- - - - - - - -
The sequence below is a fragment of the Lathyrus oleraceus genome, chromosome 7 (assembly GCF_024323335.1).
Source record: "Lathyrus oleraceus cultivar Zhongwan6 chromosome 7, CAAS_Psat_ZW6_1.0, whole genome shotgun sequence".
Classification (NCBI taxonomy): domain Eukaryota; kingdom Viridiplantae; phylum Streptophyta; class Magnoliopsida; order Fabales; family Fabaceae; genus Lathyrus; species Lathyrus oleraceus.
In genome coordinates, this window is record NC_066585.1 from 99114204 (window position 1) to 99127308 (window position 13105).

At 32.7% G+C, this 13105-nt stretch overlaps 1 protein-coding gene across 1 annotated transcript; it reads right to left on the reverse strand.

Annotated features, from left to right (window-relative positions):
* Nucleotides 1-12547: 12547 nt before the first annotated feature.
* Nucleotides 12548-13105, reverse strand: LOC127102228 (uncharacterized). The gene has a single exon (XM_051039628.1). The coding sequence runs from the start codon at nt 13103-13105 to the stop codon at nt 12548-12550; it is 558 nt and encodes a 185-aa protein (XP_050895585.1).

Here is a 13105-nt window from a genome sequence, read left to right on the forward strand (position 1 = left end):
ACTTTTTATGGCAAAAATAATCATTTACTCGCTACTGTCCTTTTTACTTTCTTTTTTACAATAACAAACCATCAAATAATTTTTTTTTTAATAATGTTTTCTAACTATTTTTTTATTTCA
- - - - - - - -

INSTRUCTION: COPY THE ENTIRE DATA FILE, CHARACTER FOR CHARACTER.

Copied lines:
The sequence below is a fragment of the Lathyrus oleraceus genome, chromosome 7 (assembly GCF_024323335.1).
Source record: "Lathyrus oleraceus cultivar Zhongwan6 chromosome 7, CAAS_Psat_ZW6_1.0, whole genome shotgun sequence".
Classification (NCBI taxonomy): domain Eukaryota; kingdom Viridiplantae; phylum Streptophyta; class Magnoliopsida; order Fabales; family Fabaceae; genus Lathyrus; species Lathyrus oleraceus.
In genome coordinates, this window is record NC_066585.1 from 99114204 (window position 1) to 99127308 (window position 13105).

At 32.7% G+C, this 13105-nt stretch overlaps 1 protein-coding gene across 1 annotated transcript; it reads right to left on the reverse strand.

Annotated features, from left to right (window-relative positions):
* Nucleotides 1-12547: 12547 nt before the first annotated feature.
* Nucleotides 12548-13105, reverse strand: LOC127102228 (uncharacterized). The gene has a single exon (XM_051039628.1). The coding sequence runs from the start codon at nt 13103-13105 to the stop codon at nt 12548-12550; it is 558 nt and encodes a 185-aa protein (XP_050895585.1).

Here is a 13105-nt window from a genome sequence, read left to right on the forward strand (position 1 = left end):
ACTTTTTATGGCAAAAATAATCATTTACTCGCTACTGTCCTTTTTACTTTCTTTTTTACAATAACAAACCATCAAATAATTTTTTTTTTAATAATGTTTTCTAACTATTTTTTTATTTCA